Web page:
Collagen in combination with Macrotyloma uniflorum plant extract (MPE) enhances wound healing, as the plant extract has antibacterial and anti-inflammatory properties.11 The aim of the study reported here was to evaluate the feasibility of using collagen sponge impregnated with MPE to promote in vivo wound healing and its effect on growth factors, the expression of MMPs, COX-2, iNOs and various biochemical parameters.

2. Materials and methods

2.1 Preparation of the dressing material

Fish-scale collagen was isolated and MPE was obtained using previously published procedures.12 The collagen scaffolds were prepared using a slight modification of a previously published method.13 Briefly, a 1% wt/vol collagen solution in 0.5 M acetic acid (20 ml) was prepared and continuously stirred under IKA T25 using a homogenizer at 13[thin space (1/6-em)]500 rev min−1 to generate a uniform foam. A drop of Triton X-100 was added to the mixture as a frothing agent and 0.25% glutaraldehyde (0.25 ml) solution was added as a cross-linking agent. The collagen foam was poured into Teflon trays and frozen at −80 °C for 24 h, followed by freeze-drying for 48 h using a lyophilizer (Operon Co., Korea). The completely dry scaffolds were stored at 4 °C in airtight plastic containers and are referred to as collagen sponge (CS). To prepare CS incorporating the drug mupirocin (CSM), 20 mg of mupirocin were added to 20 mg of collagen solution (1% wt/vol in 0.5 M acetic acid) and the sponge was prepared following the same method as for the pure CS. To prepare the CS with MPE (CSPE), 2 ml (23 mg dry weight) of MPE were added to 20 ml of collagen solution (1% wt/vol in 0.5 M acetic acid) and the sponge was prepared following the same method as for pure CS. The characterization and in vitro studies of collagen foam impregnated with MPE and mupirocin have been reported previously.12 All the prepared materials were sterilized using ethylene oxide.14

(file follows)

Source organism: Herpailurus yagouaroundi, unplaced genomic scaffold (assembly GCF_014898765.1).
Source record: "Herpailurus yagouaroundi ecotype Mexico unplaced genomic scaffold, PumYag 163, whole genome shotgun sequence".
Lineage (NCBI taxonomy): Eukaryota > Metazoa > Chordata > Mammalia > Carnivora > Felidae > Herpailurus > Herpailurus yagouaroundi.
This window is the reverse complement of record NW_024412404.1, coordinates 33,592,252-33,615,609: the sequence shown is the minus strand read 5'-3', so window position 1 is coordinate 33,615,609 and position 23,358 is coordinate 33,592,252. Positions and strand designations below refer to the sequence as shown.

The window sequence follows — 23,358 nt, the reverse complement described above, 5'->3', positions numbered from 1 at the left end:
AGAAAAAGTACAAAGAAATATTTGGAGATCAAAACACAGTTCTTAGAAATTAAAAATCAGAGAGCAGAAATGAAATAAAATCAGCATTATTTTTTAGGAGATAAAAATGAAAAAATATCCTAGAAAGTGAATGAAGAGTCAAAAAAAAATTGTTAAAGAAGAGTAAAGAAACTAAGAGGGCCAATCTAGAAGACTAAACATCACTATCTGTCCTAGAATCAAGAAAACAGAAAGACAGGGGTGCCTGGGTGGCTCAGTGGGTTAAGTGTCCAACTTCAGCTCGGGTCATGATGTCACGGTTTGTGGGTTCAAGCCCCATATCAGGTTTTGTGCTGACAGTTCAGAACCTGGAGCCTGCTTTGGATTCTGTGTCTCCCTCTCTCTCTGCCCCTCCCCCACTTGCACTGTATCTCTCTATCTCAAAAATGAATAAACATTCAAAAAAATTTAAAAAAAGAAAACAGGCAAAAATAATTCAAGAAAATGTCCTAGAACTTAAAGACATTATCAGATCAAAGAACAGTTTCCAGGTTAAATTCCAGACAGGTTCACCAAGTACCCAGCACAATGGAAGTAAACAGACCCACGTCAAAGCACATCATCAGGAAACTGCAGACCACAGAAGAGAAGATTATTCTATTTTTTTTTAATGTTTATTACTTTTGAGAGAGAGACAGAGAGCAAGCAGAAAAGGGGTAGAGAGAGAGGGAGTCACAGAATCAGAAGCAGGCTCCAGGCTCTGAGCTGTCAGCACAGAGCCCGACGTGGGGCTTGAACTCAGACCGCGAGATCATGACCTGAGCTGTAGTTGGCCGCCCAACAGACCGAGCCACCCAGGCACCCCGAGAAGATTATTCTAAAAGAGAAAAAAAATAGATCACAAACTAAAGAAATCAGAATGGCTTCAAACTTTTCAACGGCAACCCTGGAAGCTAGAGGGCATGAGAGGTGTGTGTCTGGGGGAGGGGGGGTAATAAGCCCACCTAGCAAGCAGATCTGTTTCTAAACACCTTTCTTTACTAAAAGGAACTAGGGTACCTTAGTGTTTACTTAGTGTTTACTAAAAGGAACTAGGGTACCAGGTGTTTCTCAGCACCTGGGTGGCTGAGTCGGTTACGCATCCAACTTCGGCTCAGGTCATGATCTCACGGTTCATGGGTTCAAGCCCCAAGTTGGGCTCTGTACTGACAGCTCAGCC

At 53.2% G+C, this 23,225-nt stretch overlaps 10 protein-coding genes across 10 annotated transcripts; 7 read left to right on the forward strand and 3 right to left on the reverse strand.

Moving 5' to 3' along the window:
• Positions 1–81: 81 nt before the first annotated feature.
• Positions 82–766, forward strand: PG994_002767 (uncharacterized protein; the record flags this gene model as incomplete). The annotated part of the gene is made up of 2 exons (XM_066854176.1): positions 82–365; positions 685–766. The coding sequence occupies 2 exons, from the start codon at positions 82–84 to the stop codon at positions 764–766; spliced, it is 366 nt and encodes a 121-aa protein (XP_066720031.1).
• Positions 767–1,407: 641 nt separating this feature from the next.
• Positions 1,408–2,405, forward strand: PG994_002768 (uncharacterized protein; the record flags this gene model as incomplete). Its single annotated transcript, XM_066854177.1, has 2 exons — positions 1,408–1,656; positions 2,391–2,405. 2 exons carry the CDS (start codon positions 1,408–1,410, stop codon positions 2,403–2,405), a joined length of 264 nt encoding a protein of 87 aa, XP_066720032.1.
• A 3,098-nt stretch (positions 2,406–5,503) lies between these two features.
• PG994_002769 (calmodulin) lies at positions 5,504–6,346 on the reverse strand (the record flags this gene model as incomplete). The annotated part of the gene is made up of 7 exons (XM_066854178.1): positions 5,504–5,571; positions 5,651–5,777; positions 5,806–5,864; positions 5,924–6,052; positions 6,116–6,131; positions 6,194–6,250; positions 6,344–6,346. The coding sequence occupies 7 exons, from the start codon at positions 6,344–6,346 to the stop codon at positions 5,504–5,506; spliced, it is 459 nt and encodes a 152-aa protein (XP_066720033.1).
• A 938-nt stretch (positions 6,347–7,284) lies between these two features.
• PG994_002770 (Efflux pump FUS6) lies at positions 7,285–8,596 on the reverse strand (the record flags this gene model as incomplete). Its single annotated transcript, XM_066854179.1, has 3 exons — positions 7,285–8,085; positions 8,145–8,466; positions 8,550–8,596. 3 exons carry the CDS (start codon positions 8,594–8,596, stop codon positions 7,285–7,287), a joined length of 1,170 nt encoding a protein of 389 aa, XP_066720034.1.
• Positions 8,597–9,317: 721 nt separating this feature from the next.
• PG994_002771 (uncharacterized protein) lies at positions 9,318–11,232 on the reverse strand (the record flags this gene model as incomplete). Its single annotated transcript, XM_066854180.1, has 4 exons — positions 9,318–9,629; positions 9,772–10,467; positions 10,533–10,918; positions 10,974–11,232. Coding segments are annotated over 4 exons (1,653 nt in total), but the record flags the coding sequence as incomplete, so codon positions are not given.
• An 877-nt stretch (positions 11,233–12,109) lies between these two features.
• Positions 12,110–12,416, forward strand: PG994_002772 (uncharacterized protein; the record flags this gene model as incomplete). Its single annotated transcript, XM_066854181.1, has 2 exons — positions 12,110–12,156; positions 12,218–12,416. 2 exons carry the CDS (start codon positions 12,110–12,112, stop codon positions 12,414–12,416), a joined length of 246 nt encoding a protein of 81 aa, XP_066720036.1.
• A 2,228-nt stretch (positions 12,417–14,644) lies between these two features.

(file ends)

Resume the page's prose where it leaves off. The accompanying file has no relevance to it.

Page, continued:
2.2 In vivo studies

All the experiments were performed according to the Institutional Animal Care and Use Committee Approval and Guidelines (466/01a/CPCSEA). Male albino Wistar rats weighing between 180 g and 200 g were divided into four groups containing six animals in each groups (control, CS, CSM and CSPE dressings) for more details refer ESI (Table S1). The rats in each group were acclimatized for 1 week before the study and were later housed individually under a 12 h light/dark cycle at 25 ± 1 °C. They were provided with standard rodent feed from M s−1 Hindustan Level Ltd Feeds (Mumbai, India) and water ad libitum.

2.3 Surgical procedure and dressing

After an intraperitoneal injection of standard anaesthesia (ketamine 50 mg kg−1 body weight and xylazine 10 mg kg−1 body weight), the dorsal surfaces of the rats below the cervical region were shaved and the skin disinfected with 70% ethanol. A 2 × 2 cm full thickness excision wound was created using a scalpel blade by excising the dorsal skin. The wound area was photographed and the initial wound area was traced using a transparent sheet. In the group 1 animals (control group), the wounds were dressed with sterile cotton gauze. group 2 animals were dressed with the CS scaffold, group 3 animals with the CSM scaffold and group 4 animals with the CSPE scaffold and the wounds were covered with absorbent gauze to hold the material on the wound area. The dressings were changed periodically at an interval of 4 days with the respective dressing materials. The wounds were cleaned with sterile distilled water before dressing. For the control group, the wound was treated with sterile saline in addition to distilled water to facilitate the injury-free removal of the dressing. The material was removed gently under moist conditions using a sterile pair of tweezers. Wound tissue was removed by killing six rats from each of the four groups on the 4th, 8th, 12th, 16th and 21st day after the creation of the wound and the granulation tissue formed was collected and stored at −80 °C until analysis. The progress of wound healing in the rats was evaluated by periodic monitoring of the wound contraction area and immunohistological and biochemical studies.